Think back for a sec. Can you make a list of stories – let alone films or primetime dramas – that you grew up reading, or watching, that featured a Black boy as the focal point? Not to worry, you’re not alone.
During a roundtable discussion about OWN’s new series, David Makes Man, executive producer, Oprah Winfrey, is stumped, too.
“The first one that comes to mind is Manchild in the Promised Land,” says the media mogul of the classic novel, published in 1965. When she looks over at the show’s Academy Award-winning creator, writer, and executive producer, Tarell Alvin McCraney, he takes a beat before responding. “The only one I can think of is Cornbread, Earl and Me,” he says of the 1975 film, “and then you jump to Boyz n the Hood [from 1991]. There’s a big gap in-between.”
Well, this week, they introduced us to David Young.
At 14, David – portrayed, with such heart, by Akili McDowell – is becoming a master role-player. The responsible son of an overworked mom and protector of a younger brother who’s enamored by the streets, David is as well a student who code-switches during his trek to-and-from the magnet school he attends across town. But no matter what’s going on around him, David is guided by his dream for a broader life.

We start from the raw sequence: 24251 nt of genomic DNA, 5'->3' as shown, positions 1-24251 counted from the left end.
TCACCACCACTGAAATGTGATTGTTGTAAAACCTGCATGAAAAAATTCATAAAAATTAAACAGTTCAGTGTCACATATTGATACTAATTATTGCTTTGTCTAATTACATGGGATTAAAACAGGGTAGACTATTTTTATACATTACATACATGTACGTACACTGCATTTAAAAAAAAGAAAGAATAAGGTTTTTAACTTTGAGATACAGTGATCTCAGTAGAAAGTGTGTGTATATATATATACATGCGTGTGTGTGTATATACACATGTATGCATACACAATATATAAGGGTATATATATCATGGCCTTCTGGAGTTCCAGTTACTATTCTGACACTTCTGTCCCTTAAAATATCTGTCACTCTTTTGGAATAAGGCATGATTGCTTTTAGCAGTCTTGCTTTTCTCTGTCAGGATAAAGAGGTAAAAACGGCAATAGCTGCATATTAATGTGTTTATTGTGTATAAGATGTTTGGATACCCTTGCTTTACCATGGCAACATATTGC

During a visit to the Orlando set last fall, McDowell, 16, described his character best. “David is a strong boy who’s going through a lot at home,” says the young actor. “He’s a prodigy and he works hard, but he also has to put on this front, this mask, just to get through the day. Even though he sometimes feels that he’s not doing enough, which can be frustrating, he’s committed to making it to a better place.”
Rounding out the cast are up-and-comer Nathaniel Logan McIntyre, and Alana Arenas, who plays David’s mother, Gloria, as well as multi-talented Tony winners and Emmy nominees, Ruben Santiago-Hudson and Phylicia Rashad. Additionally, Michael B. Jordan serves as an executive producer.
Rashad portrays David’s dedicated teacher, Dr. Woods-Trap, which is a character that resonates with the veteran actress. “[Along with] my aunts and uncles who were educators, I had teachers like her, who insisted that we excel because they knew we could…and they knew where we lived,” she offers, with a laugh.
So, what does McCraney hope viewers take away from the show’s 10-episode first season? “I want the audience to [experience] it, fully,” says McCraney, who, along with his Oscar win for co-writing Moonlight, earned a Tony nod for penning the stageplay (and his Broadway debut), Choir Boy. “I’ve heard people say that they stopped what they were doing to literally sit with these characters and there’s a reason for that. The show is built that way…so you can feel [this story].”
Winfrey chimes in. “I think David Makes Man will offer the rest of the world an opportunity to see inside a world that we rarely get to see,” she says. ”I believe that Tarell has created a series that validates the Black boy.”